Publisher's note: Please join me in welcoming Author Michele Rhem, who presents us with her poignant memoirs of the Rabbit Patch, where her diaries weave tales of a simpler, expressive life lost to many, but gathered together in her most familiar environs -
the Rabbit Patch.
At this chaotic and fearful time, when things seem "up in the air" . . . spring came early, like an old friend showing up in the "nick of time." The lovely season may not cure all the woes of our world, but it certainly does no harm.
The weather here, has been delightful. The days have been mild and bright and beckon all to come and see. "The time of the singing of birds, has come."
I have a met a young cardinal that calls to me like clockwork, in the first hours. I whistle back in her language and though my attempts are feeble, she answers me every time. She sits in the same branch each morning and I declare one morning, as I was having coffee, I heard her chattering and went out to find her there on the cypress branch, as if she was waiting for me to say "good morning". I went out and after a brief conversation, she flew off . She is the friendliest bird I have ever known.
A pair of mockingbirds are building their nest in a young tree just beside the deck. They are as busy as can be. Yesterday the male carried a twig as big as he was, but he disappeared into the mass of leaves and appeared again without it. I supposed his mate approved it.
Besides the birds, now "Flowers appear on the earth."
Currently, here, we are all still permitted to take walks. One day, Jenny and I took the girls to the laughing river. Hardly ever, is anyone there save a dog walker passing through. For a while, we were the only ones in the world. Lyla has always been cautious of danger but Brynn is not tempered the same, and so we spent a good deal of time chasing her from the banks of that very blue river. We smelled jasmine on the way back and walked down the sidewalk where those dainty confederate violets covered the lawns.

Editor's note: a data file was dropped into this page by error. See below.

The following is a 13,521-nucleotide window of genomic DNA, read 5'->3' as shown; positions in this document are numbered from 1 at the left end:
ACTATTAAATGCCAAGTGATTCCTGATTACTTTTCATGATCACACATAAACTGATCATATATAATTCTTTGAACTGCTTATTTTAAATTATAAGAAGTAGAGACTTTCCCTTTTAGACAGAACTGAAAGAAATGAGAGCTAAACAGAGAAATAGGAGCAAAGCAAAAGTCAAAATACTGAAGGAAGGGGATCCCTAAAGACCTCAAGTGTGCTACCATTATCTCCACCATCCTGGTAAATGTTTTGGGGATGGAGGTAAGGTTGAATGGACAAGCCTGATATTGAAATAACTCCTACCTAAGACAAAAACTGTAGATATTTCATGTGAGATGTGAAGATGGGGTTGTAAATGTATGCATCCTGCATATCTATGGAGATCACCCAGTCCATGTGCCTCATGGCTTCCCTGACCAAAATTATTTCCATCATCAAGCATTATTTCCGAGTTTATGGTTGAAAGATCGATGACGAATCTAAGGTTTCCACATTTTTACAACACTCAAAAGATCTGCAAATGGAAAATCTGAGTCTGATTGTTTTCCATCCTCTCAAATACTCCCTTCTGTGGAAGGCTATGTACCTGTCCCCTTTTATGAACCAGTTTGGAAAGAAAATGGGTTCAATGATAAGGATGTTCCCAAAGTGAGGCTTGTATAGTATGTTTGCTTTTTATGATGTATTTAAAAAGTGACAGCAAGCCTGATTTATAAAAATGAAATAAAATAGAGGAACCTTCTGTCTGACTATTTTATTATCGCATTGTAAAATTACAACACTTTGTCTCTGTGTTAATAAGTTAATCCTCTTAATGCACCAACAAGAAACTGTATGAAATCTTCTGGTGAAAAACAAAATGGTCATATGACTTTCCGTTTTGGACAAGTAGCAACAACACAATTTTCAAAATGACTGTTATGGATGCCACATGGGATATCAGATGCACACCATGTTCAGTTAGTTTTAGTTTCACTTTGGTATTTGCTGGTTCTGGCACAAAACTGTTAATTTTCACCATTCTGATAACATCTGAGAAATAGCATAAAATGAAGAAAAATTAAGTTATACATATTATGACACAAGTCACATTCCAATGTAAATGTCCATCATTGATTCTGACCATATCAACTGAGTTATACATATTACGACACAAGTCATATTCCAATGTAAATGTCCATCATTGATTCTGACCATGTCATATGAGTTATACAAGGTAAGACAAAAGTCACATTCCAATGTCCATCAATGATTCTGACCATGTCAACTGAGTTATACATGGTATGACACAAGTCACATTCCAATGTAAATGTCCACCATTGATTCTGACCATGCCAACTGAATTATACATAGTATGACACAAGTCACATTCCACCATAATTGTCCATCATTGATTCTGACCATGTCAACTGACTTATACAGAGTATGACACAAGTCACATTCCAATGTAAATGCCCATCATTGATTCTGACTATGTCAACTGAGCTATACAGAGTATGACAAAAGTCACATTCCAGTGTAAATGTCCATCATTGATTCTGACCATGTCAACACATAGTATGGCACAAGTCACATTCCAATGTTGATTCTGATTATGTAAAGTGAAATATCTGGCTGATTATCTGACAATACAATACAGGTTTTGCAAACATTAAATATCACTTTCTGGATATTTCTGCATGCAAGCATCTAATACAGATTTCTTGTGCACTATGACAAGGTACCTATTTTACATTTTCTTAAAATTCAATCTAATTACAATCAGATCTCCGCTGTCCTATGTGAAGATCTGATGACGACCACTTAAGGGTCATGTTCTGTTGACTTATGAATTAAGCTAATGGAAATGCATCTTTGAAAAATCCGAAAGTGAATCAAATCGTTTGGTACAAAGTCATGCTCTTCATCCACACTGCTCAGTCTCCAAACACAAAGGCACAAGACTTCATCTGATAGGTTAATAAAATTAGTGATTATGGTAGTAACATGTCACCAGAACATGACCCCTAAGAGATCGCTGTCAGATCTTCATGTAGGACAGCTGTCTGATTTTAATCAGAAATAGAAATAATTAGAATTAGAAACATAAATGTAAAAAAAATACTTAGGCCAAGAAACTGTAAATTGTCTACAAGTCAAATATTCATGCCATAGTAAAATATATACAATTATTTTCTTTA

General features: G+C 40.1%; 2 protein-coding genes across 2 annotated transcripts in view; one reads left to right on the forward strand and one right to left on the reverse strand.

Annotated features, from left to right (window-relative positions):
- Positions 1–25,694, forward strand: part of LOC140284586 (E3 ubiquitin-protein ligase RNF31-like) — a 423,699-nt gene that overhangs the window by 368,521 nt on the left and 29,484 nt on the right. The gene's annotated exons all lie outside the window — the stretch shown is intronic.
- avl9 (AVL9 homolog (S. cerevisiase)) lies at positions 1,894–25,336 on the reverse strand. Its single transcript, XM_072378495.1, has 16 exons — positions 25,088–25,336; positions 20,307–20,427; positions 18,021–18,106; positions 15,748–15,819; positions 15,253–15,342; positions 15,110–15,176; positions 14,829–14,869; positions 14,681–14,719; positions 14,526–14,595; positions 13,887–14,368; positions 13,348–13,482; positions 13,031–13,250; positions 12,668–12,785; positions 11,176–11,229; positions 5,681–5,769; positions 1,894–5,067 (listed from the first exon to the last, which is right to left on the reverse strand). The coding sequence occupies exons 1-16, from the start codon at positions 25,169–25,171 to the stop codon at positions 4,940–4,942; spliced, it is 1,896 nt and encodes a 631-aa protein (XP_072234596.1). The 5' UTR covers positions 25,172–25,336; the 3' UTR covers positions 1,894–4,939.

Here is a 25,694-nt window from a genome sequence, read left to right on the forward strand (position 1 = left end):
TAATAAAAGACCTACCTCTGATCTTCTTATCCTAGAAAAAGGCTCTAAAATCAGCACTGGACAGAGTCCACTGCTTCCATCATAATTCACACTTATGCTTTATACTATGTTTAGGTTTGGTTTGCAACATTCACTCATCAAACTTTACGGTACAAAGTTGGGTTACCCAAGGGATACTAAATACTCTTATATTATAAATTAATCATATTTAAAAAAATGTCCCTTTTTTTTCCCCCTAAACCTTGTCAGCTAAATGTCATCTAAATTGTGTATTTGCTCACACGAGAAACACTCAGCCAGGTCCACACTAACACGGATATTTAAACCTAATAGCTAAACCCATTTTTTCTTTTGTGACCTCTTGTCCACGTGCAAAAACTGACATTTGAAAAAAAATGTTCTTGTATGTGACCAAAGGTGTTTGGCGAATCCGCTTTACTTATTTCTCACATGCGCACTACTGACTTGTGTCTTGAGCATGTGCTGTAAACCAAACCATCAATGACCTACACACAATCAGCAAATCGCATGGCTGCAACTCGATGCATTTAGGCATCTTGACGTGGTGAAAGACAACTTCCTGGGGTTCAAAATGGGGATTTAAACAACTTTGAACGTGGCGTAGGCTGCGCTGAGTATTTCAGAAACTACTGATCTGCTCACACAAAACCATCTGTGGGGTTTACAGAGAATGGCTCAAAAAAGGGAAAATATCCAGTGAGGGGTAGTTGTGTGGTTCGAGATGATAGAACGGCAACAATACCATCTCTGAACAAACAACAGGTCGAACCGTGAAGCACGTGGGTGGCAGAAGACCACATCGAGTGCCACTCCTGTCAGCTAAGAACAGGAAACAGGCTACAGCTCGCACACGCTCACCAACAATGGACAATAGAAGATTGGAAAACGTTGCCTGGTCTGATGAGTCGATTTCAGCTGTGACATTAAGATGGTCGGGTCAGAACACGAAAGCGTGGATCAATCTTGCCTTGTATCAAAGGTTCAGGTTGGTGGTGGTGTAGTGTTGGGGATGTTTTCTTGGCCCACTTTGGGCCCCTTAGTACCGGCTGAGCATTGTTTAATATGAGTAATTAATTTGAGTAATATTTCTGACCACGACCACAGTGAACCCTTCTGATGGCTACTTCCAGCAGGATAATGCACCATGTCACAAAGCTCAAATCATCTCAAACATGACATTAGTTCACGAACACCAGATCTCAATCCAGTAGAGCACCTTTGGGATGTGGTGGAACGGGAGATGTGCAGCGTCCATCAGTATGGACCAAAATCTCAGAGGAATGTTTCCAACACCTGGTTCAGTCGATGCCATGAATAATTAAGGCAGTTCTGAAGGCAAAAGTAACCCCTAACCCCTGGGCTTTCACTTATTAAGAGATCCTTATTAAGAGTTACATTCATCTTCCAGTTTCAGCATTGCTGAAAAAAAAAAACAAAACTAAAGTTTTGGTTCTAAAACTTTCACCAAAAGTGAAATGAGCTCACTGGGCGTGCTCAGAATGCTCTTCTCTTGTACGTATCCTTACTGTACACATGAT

St Patrick's day was a quiet affair, this year. The house was decorated and we had a corned beef and cabbage for supper. Lyla and I played some Irish fiddle music, but otherwise, the evening was quite tame.
One day, after a picnic, Brynn and I went for a walk. Lyla was playing with a dollhouse and was glad to have time alone so she could play properly, for Brynn is a "home wrecker" it seems. I walked a little further than usual, to see if the cherry trees were blooming. Rounding the curve, by the old bridge, there they were. The palest pink blossoms I know of, were a mass of floral beauty. I greeted two of them with open arms and lifted Brynn so she could smell their delicate, clean scent. I love cherry trees and told Brynn, that she ought to, as well. Of course, I began reciting "Lovliest of Trees"
(Housman). It has been a favorite of mine, since the first time I read it, which was a long time ago.
On another day, while Brynn napped, Lyla and I got a blanket and read "Charlottes' Web"
, in the greening grass of the back yard. It was a beautiful hour.
Tres is the only one that comes in the back door at Jennys' house.. Rest assured, that he, of all people takes strict precautions. Tres has a background in the medical field, after all and has the brain of a scientist . . . and -he is our own. None of us go anywhere-other than a grocery, and that is rare. The last time I went, I wore gloves and a smock that served as a lab coat. I stayed as clear of folks, as I could. Some folks are not so serious about going to such measures . . . I had rather be safe than sorry and most especially for my loved ones. . . and looking odd bothers me less now, than ever. Jenny and I treated the items as if they were contaminated. Afterwards, I sanitized the car.
This is a different time. I read and stay up on current findings. The tragedy in Italy, haunts me. A lot of the stories in the news is unsettling. Loss of loved ones is not a hoax. Shortages for supplies, isn't either. Casting blame, does not solve a thing. In light of the circumstances, I observe and proceed with caution. I pray a lot. I am concerned deeply, but I m not yet in a panic, driven by desperate thoughts, however, I am not so prideful as to think, it could never come to that, being I am so very human. For now, I must do what I can, I must be a serious student, and I must-AGAIN, "walk by faith, and not by sight."
Until further notice, I will watch the dogwoods go from little jade blossoms to snow white flowers. I will listen to the morning chatter of the birds and speak with the cardinal. I will let the sunshine fall on my face. I will wonder about many subjects and I will day dream as I please. I will do what I can, to cause no harm to myself and others. I will be thankful for the shelter of an old house and having my needs met. Mostly, I will be thankful for my Faith, for we are all going through this thing and we are none alone, whether we acknowledge it or not . . . but knowing, is of great comfort -